Linny: At first glance, The Royal Tutor screams of being a bishonen show with typical bishonen boys for its cast and a lot of very cliche, almost seductive poses during its OP and ED songs. However, the story itself is a lot more silly than most bishonen anime and while some of the boys do have some ‘angsty’ bishonen moments, they’re either quickly resolved or turned into comedy. The main theme so far is Heine getting to bond with the princes and helping them overcome their personal hang ups.

You say cute, I say nightmare fuel.

Tom: As if comedy and character exploration wasn’t enough, the Royal Tutor also begins to tease twists, mysteries and secrets as we reach the midpoint, offering an additional avenue of intrigue as shadowy individuals attempt to manipulate events from behind the scenes.

Linny: So far, the show has been keeping things mostly comedic, even when revealing some sad backstories about Prince Leonhard and Prince Licht. It keeps the overall vibe of the episode silly, never letting things get depressing for too long. Like Tom has pointed out, it is only in the latest/ 6th episode that we have gotten a potentially sinister threat looming on the horizon, with somebody plotting to have all the princes lose their claim to the throne. However, given how silly the show has been so far, I cannot confidently guess as to how dark things could truly get.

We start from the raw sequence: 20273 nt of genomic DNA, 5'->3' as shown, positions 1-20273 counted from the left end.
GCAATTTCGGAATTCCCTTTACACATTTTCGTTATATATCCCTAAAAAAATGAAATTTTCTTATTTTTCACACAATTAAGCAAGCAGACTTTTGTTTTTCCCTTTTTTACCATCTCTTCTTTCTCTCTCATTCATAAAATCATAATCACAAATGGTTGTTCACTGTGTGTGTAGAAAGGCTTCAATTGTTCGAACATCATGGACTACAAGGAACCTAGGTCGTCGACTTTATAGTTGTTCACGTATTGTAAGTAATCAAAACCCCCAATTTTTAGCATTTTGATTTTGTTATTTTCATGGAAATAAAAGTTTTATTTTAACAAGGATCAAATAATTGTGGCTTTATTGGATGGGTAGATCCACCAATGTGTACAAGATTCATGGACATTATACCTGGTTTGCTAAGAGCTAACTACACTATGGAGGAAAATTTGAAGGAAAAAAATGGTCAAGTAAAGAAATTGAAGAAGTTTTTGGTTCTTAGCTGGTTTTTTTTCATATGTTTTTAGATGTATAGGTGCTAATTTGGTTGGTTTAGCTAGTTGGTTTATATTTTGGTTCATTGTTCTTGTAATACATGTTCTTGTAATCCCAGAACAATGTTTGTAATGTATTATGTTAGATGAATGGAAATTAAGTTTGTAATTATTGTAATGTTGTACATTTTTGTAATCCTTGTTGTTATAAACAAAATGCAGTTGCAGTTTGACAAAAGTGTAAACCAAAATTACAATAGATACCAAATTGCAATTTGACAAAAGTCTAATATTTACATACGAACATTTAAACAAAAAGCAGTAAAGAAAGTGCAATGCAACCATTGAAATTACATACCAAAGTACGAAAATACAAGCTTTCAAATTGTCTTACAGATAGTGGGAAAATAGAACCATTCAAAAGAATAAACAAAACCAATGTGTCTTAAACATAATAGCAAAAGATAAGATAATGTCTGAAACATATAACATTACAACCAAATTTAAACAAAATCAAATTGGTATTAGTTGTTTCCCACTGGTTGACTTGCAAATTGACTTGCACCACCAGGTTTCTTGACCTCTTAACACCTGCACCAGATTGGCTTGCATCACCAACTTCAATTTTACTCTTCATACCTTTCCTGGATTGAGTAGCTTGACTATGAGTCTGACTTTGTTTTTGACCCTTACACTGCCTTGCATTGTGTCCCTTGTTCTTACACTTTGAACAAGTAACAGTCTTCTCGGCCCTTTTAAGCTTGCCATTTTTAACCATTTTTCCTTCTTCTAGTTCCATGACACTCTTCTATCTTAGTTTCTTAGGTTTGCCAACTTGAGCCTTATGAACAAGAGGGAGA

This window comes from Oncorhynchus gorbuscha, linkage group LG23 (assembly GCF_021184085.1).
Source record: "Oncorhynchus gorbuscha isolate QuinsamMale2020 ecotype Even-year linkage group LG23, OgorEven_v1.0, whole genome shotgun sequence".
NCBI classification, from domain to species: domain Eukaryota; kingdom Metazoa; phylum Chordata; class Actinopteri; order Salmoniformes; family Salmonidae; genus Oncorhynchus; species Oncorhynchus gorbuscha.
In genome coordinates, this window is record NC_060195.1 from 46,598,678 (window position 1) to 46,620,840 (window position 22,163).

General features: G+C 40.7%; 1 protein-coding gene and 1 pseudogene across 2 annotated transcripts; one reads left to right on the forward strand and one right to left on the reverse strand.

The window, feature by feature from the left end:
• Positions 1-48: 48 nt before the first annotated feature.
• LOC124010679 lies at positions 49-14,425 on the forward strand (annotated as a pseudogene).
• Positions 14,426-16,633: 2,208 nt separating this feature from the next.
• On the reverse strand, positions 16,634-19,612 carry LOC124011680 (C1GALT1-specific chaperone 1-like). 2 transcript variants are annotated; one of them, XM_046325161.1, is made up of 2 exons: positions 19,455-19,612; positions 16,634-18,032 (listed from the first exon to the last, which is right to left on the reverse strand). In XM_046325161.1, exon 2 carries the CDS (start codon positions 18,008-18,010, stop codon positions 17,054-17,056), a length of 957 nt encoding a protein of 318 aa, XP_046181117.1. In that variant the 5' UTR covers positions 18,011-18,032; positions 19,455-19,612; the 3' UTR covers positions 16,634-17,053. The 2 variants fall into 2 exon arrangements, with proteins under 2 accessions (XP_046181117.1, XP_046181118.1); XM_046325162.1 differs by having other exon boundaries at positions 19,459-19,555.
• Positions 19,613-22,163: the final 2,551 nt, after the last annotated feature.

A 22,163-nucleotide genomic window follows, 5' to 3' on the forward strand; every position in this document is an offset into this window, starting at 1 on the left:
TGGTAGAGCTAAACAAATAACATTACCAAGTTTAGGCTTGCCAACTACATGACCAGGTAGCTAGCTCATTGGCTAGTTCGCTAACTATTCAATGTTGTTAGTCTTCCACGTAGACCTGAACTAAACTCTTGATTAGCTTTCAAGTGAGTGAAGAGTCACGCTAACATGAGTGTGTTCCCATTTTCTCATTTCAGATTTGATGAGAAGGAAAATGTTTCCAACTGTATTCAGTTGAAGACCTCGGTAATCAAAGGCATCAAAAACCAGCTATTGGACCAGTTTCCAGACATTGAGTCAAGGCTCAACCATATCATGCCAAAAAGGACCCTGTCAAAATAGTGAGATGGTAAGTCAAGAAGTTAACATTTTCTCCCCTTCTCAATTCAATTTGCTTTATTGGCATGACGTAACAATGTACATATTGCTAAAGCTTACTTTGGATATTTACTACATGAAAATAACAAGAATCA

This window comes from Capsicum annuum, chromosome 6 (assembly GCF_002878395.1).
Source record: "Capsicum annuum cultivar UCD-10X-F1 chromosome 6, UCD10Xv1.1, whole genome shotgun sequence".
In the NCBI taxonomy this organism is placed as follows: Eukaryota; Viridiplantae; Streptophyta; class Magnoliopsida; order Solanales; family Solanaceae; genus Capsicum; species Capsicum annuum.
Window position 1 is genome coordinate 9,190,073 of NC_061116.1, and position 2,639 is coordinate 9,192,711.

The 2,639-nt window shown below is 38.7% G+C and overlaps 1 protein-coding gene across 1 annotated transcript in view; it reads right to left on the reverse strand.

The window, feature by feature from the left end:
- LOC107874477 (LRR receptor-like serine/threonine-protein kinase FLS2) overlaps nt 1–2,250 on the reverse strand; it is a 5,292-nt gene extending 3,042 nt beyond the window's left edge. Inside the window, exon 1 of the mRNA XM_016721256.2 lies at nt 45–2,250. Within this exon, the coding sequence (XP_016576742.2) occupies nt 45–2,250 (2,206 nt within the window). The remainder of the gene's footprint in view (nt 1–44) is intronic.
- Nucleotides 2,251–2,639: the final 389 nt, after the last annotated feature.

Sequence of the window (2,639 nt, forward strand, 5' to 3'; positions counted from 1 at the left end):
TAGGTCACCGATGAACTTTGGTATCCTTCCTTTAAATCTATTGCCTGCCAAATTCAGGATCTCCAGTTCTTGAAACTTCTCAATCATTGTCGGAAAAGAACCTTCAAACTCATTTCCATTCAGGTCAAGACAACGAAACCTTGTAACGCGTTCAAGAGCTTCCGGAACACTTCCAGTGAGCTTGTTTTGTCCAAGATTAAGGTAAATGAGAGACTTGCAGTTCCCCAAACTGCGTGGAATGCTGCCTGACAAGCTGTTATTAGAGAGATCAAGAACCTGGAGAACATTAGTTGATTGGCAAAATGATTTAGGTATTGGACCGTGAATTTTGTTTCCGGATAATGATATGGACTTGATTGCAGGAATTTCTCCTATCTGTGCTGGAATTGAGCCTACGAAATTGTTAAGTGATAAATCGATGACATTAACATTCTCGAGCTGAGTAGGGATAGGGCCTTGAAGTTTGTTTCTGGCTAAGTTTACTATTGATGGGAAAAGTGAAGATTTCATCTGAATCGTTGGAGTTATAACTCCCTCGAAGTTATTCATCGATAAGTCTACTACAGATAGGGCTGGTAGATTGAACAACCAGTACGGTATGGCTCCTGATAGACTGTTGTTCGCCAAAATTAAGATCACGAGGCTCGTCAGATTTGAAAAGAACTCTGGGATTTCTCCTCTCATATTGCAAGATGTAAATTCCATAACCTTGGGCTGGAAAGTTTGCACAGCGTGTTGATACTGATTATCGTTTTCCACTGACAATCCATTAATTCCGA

The most ‘pity’ a pity point has ever come to mean.

Tom: The Royal Tutor has been a real surprise treat this season, offering not only amusing comedy but heartwarming character exploration and drama between Heine, the princes and even the King himself. With political intrigue and shadowy manipulation on the horizon, there is a fear that The Royal Tutor may step away from the foundation it’s set for itself. But if it can balance its comedy, character drama, and burgeoning thriller elements, it’s likely to be a stand out for the season.

Linny: If you like comedy and don’t mind picking up a show that visually screams bishonen, The Royal Tutor is actually one of the better comedy offerings of the season. It’s humour has been more or less consistent with its first episode perhaps starting off rather weak but managing to end on a high note. With the recent allusions to things taking a dark turn, the vibe of the show might change, but overall, just the humour that comes from watching these princes with very strong personalities have to deal with an equally stubborn and wise tutor makes this show a worthwhile watch.

“Recommended: The Royal Tutor offers plenty of comedy, character drama and hints at shadowy developments and intrigue on the horizon.”

“Recommended: Don’t be misled by all the bishonen vibes. The Royal Tutor has strong comedy chops that’ll please most comedy fans.”

 

 

 

 

 

 

 

 

 

 

 

The Royal Tutor is available for streaming via Crunchyroll.com and Funimation.com